Luck beats design every time, and Ronald Reagan proves it.

His economic policis weakened the stock market and forced interest rates to record highs. But inflation is coming down for a lot of reasons not connected with economic policy. So the result is a boost for Reagan that is apt to carry the strength he showed in Congress last week all the way through to the 1982 elections.

Energy costs are the first item on the agenda of luck. Huge increases in the price of imported oil initiated the double-digit inflation that developed in 1974 and again 1979. But gasoline stocks are at record highs now. There has been a downturn in consumption because of recession in Europe and a trend toward more fuel-efficient cars in this country. So energy costs are likely to come down in 1981 and 1982.

Food prices come next. In 1979, they rose by 20 percent and contributed importantly to the inflationary burst that followed. A dip last year was supposed to be followed by a rise of about 11 percent this year. But hog and cattle production numbers suggest that meat prices, the front end on foods, are not going up as much as predicted. So at present the outlook is for a rise of less than 10 percent.

Housing costs are third. Surging demands for homes and the rising price of materials have been driving up construction costs by more than 15 percent annually. But high interest rates have diminished demand, and the price of materials is holding even. So a break in home construction costs is certain -- probably this year.

Then there is the robust state of the dollar. Foreigners have been moving assests into dollars in part because of the lure of high interest rates, and in part because political instability elsewhere makes the U.S. especially attractive. There has followed a rise of the dollar as against other currencies. That cuts the cost of imported goods.

Finally, there are labor costs. Accelerating wage bargains work to spread through the economy the inflationary impact of cost rises in other items. But in 1981 no big labor contracts come due. The first one up in 1982 is autos -- where trouble at Chrysler and Ford may foster restraint by the union.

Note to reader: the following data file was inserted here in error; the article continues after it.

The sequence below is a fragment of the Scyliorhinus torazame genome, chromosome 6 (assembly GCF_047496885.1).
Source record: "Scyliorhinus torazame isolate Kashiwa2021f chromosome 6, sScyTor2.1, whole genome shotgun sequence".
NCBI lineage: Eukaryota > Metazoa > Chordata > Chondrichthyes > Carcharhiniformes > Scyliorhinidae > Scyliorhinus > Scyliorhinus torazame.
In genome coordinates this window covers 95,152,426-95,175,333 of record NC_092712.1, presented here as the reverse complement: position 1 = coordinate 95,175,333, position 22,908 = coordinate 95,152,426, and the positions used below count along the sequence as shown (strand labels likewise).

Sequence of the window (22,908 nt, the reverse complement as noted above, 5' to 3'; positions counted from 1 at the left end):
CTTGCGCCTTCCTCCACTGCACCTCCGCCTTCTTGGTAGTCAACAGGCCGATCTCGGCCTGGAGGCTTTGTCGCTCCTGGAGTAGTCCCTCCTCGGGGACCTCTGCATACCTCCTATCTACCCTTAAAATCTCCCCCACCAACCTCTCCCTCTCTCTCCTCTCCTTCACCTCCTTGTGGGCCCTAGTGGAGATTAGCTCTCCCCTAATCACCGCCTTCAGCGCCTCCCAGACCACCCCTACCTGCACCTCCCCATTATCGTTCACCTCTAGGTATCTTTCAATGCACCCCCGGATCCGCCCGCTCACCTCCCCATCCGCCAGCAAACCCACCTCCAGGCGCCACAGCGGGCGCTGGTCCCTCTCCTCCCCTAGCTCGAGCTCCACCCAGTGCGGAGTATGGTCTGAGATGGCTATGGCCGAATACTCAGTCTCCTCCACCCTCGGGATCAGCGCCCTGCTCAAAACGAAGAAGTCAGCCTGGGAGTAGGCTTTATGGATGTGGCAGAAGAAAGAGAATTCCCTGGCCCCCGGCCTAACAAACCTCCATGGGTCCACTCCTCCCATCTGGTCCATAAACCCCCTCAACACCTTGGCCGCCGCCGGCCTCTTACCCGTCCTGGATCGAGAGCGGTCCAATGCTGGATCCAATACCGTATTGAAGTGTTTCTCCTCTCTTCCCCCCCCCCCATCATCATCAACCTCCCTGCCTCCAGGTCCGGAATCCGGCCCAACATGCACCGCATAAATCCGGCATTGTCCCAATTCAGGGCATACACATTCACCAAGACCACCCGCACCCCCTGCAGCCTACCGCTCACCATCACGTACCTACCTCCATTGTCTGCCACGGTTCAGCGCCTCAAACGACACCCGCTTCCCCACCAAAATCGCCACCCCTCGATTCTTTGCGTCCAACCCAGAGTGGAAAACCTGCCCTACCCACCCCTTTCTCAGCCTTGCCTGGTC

The net impact of all these developments is likely to be a major dent in the Consumer Price Index. The CPI rose by about 13.5 percent in 1980. It could easily fall below 10 percent in 1981 and 1982.

A dramatic drop of that magnitude would, of course, overstate what actually happened. The big change would be more in the measuring rod than in inflation itself. The underlying rate -- the rate at which business has to raise prices in order to kep profits constant -- will hang high at around 9 percent. That can change only when government policy starts to foster wage and price restraint.

So far, at least, government policy has been largely irrelevant to what has been happening. The budget cuts proposed by the administration, for example, have had zero impact on the trends now working against inflation. Some relief from inflation may come from changes that have been made by the president in the original Kemp-Roth proposals for a cut of 30 percent in personal taxes over the next three years. The incidence of the tax cut has been postponed by six months, and other features have been diluted. As a result, the budget will be less stimulative than originally supposed. But, to some extent, the delay and the dilution were forced on the administration by the Democrats.

High interest rates do reflect the impact of policy. Treasury and budget officials in the administration have been sharply ciritical of the Federal Reserve Board for not holding the monetary reins more tightly and more steadily. There has even been talk of forcing out Paul Volcker as chairman in favor of a monetarist hard-liner such as Professor Milton Friedman or former Treasury secretary William Simon.

The Fed has responded, defensively, by raising rates sharply in response to insignificant changes in the money supply numbers. So the upshot of the one development truly traceable to administration policy is the nervousness that has recently inflicted financial markets.

But these ironies are foreign to politics. President Reagan is extremely popular now. There is widespread public enthusiasm for his effort to bring federal spending under control. Hence the 253 to 176 vote, with 63 Democrats crossing party lines, for the president's budget and against the leadership of the Democratic majority on the floor of the House of Representatives last Thursday.

If the Price Index shows a dramatic drop in inflation, the president's stock in the country is bound to rise further. The Democrats will thus be in an awkward position for the 1982 elections. They should develop a Democratic alternative in the event the president's economic policy fails. But if Reagan's luck holds, his program will succeed.